China exited 2012 with its economy accelerating hard out of a year in which it came closer to hitting stall speed than at any time since 1999, in a further tentative sign of recovery in global activity.
The country recorded the slowest full-year growth of this century, but the 12 month figure of 7.9% still beat consensus expectations of 7.7% in a Reuters survey of economists.
The Shanghai Composite index gained 1.41% on Friday, crowning a month which seems to have signalled a break-out from its two year bear run, gaining 17.16% since mid-December.
‘Should the Shanghai gain another couple percentage points, a new bull market will be at hand, and it will certainly be a welcome relief for Chinese investors, noted Bespoke Investment this week.
‘Last month’s PMIs were upbeat and we think the recovery has a while yet to run,’ said Mark Williams, Asia analyst at Capital Economics.
The uptick was driven by a stabilisation of exports, industrial production, which was up 10.3% over 12 months compared to a figure of 10.1% in November, and retail growth, up 15.2% from 14.9%.
Two interest rate cuts and the approval of infrastructure projects, as well as the new guard inaugurated at the head of the politburo in November, have helped stabilise outlook and confidence.
Investors responded enthusiastically amid hopes the market has shrugged off its extended losing streak, but analysts were sceptical of how long China could maintain re-acceleration. They pointed out that household spending remained sluggish and the state was still doing the heavy lifting.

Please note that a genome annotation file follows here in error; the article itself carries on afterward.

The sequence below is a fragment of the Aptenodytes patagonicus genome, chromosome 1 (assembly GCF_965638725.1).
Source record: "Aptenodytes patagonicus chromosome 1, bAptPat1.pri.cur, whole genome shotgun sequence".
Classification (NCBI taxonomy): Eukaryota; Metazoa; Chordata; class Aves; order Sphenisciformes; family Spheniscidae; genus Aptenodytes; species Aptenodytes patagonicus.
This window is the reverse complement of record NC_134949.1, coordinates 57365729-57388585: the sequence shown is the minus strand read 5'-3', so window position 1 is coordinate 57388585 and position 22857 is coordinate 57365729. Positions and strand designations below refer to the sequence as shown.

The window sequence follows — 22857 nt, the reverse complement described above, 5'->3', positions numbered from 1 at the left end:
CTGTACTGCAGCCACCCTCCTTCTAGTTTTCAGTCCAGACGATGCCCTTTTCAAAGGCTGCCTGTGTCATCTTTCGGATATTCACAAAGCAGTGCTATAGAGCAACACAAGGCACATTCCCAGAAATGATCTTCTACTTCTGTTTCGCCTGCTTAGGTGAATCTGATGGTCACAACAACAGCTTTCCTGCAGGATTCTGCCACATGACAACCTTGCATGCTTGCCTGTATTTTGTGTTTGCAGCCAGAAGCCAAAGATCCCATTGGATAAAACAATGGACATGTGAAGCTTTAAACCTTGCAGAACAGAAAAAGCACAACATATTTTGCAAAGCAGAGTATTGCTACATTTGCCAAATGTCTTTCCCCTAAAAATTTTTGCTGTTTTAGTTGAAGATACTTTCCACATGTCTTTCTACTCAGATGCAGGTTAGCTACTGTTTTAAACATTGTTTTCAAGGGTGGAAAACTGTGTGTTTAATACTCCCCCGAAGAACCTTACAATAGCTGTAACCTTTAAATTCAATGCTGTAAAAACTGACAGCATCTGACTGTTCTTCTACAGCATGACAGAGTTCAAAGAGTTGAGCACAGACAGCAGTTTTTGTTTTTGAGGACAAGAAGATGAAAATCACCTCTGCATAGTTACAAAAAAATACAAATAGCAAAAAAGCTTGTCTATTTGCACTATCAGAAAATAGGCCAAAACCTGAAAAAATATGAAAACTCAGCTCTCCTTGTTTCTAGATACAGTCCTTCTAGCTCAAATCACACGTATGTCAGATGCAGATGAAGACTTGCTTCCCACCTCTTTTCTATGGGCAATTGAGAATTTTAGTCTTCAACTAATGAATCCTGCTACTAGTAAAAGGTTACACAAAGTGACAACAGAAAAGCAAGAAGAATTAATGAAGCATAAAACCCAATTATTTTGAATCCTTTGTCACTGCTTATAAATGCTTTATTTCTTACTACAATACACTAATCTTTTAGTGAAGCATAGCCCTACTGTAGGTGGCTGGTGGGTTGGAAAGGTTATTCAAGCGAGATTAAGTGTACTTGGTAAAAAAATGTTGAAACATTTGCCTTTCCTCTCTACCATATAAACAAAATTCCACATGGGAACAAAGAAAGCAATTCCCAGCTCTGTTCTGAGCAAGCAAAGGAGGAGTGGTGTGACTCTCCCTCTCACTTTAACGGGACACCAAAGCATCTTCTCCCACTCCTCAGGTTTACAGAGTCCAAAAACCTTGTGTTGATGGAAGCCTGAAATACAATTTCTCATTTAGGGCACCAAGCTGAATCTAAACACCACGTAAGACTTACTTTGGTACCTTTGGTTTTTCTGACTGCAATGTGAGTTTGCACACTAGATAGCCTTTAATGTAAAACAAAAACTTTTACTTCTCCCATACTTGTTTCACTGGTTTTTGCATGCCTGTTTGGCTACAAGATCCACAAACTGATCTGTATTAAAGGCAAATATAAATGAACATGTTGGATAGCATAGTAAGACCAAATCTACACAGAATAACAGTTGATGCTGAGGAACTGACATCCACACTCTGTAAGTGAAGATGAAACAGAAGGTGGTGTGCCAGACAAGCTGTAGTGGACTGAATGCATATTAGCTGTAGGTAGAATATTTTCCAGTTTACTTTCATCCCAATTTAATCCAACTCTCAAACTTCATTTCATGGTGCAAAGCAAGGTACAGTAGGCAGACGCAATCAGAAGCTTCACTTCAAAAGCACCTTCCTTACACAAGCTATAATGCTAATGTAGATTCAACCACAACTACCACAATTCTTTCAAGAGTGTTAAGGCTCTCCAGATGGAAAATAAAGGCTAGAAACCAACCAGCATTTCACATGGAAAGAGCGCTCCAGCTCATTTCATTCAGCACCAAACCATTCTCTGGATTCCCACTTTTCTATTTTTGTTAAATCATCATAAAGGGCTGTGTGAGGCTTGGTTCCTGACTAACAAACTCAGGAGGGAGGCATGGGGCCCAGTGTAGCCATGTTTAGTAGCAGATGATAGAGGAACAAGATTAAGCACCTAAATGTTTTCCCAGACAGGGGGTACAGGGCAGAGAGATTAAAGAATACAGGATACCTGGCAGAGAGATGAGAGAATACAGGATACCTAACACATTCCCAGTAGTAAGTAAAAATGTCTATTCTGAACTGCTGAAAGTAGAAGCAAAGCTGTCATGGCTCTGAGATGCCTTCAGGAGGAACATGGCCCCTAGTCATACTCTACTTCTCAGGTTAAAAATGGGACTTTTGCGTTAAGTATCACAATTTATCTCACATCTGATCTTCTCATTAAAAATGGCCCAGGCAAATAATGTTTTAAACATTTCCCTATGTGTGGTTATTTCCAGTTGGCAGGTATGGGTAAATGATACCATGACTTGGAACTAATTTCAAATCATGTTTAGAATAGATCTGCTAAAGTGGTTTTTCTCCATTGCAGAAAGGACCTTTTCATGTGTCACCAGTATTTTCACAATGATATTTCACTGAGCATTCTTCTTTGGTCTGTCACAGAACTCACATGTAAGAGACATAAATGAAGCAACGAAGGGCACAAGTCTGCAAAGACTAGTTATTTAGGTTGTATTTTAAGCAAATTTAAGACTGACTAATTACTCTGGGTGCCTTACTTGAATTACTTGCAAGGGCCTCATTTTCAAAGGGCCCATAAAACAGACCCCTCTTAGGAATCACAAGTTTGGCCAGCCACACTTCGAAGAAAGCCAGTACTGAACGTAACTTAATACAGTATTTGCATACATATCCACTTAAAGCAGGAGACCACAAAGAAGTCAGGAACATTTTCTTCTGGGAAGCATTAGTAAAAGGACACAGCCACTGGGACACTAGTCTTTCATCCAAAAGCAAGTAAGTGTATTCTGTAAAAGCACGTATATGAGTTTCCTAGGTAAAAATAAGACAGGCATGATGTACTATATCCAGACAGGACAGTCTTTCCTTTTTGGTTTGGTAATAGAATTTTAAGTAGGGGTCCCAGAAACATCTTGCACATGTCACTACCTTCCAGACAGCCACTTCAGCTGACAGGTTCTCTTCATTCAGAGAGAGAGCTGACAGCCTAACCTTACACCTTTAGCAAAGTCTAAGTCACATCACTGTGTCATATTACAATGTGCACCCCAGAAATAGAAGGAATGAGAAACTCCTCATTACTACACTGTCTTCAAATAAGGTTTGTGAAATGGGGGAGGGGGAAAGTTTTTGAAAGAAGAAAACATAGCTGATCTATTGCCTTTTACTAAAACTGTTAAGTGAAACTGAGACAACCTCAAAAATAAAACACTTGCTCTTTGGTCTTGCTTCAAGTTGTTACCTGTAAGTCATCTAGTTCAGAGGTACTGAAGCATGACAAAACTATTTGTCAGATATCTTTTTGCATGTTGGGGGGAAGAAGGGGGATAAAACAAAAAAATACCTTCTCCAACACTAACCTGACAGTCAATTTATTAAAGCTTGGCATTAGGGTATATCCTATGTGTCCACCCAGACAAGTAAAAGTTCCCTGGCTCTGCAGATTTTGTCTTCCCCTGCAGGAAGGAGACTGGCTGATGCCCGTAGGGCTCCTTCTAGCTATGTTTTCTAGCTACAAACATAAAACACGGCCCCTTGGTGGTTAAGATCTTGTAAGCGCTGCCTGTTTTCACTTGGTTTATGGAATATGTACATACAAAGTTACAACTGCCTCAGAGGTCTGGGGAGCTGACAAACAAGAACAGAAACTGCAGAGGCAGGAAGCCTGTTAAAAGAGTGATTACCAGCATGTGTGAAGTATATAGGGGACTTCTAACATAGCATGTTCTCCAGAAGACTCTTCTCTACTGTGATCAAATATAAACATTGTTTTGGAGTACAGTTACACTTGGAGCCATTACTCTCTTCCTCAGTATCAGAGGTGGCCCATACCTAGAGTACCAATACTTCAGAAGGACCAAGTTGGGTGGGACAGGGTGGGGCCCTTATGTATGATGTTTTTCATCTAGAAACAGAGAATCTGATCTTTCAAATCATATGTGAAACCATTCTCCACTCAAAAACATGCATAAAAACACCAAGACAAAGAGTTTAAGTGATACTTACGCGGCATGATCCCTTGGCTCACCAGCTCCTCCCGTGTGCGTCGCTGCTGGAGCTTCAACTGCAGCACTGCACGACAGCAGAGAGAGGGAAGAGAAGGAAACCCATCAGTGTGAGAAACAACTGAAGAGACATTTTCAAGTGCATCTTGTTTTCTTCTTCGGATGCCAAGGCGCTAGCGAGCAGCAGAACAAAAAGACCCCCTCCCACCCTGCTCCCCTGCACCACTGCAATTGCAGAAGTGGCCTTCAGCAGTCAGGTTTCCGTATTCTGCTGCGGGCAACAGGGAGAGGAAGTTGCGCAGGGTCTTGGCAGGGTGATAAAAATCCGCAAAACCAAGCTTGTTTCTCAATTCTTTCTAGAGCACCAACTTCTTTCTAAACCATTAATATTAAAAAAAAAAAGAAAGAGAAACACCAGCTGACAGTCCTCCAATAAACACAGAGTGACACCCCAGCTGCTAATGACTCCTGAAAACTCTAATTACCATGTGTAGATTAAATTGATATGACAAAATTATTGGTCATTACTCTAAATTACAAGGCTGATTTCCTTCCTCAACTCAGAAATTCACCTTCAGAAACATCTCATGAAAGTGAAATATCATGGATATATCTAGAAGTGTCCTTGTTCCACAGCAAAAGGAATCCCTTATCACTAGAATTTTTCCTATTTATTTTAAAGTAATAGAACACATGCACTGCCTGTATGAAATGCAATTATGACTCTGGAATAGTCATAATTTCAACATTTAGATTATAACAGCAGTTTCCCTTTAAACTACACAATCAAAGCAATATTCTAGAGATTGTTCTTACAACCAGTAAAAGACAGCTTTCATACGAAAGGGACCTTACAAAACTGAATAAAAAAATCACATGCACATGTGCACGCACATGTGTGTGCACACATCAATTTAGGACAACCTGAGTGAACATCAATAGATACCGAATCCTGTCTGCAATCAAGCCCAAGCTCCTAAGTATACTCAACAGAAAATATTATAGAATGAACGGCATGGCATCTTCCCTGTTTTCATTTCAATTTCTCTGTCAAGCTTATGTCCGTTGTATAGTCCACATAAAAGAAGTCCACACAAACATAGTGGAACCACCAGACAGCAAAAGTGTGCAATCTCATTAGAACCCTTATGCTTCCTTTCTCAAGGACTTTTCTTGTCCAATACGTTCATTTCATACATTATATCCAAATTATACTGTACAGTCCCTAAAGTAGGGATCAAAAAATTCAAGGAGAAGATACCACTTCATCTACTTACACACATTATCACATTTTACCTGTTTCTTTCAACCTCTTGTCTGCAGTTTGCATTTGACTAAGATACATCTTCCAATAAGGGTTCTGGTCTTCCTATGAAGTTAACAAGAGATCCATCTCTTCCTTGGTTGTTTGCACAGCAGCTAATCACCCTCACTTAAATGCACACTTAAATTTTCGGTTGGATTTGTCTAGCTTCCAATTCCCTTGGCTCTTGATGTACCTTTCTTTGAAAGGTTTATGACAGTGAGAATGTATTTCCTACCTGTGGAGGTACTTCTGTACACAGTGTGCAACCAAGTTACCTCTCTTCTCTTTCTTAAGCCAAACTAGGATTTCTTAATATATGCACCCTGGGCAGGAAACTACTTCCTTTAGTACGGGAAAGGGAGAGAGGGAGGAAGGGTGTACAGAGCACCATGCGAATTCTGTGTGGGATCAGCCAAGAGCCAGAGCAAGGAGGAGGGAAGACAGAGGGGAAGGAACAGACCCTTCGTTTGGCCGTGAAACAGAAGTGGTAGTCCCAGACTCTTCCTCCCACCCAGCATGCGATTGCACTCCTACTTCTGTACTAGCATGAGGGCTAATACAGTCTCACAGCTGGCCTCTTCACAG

‘As such, there must be a good chance of disappointment if incoming data fail to meet expectations,’ said Williams.
‘This will be an increasing risk as the year goes on if the recovery remains centred on infrastructure and real estate investment rather than consumption. Sustained stronger growth in China would require a turnaround in household spending.’
Bank of America Merrill Lynch’s China economist Ting Lu said he expected annual GDP growth to peak at 8.3% in the first half of 2013, before slowing again to 8% over the second.
‘Pro-growth policies will be extended into 2013, and big-bang stimulus will be avoided unless there is another global financial crisis,’ said Lu
‘Within the year, policy will likely be marginally tightened towards 2H on concerns of rising inflation and home prices, investment overheating and financial system risks. We expect no rate changes in 2013, and the People’s Bank of China will aim to deliver a stable interbank rate.’